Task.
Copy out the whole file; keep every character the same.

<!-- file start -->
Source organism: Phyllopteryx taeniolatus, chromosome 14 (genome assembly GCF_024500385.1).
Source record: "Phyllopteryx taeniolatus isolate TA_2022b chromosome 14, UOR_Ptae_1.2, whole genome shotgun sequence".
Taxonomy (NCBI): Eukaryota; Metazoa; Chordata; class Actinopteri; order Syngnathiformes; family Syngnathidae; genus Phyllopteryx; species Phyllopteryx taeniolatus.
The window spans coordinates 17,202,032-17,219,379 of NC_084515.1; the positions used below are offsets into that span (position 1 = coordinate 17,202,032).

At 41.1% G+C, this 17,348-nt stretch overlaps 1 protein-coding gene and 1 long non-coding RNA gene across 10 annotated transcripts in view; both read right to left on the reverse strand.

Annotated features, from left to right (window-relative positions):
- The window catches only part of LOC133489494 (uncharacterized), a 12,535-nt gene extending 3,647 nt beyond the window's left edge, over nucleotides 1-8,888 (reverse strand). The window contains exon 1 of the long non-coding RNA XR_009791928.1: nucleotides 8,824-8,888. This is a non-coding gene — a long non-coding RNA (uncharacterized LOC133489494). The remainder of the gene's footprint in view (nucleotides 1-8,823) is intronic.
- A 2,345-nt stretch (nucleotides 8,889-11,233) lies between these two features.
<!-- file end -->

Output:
Source organism: Phyllopteryx taeniolatus, chromosome 14 (genome assembly GCF_024500385.1).
Source record: "Phyllopteryx taeniolatus isolate TA_2022b chromosome 14, UOR_Ptae_1.2, whole genome shotgun sequence".
Taxonomy (NCBI): Eukaryota; Metazoa; Chordata; class Actinopteri; order Syngnathiformes; family Syngnathidae; genus Phyllopteryx; species Phyllopteryx taeniolatus.
The window spans coordinates 17,202,032-17,219,379 of NC_084515.1; the positions used below are offsets into that span (position 1 = coordinate 17,202,032).

At 41.1% G+C, this 17,348-nt stretch overlaps 1 protein-coding gene and 1 long non-coding RNA gene across 10 annotated transcripts in view; both read right to left on the reverse strand.

Annotated features, from left to right (window-relative positions):
- The window catches only part of LOC133489494 (uncharacterized), a 12,535-nt gene extending 3,647 nt beyond the window's left edge, over nucleotides 1-8,888 (reverse strand). The window contains exon 1 of the long non-coding RNA XR_009791928.1: nucleotides 8,824-8,888. This is a non-coding gene — a long non-coding RNA (uncharacterized LOC133489494). The remainder of the gene's footprint in view (nucleotides 1-8,823) is intronic.
- A 2,345-nt stretch (nucleotides 8,889-11,233) lies between these two features.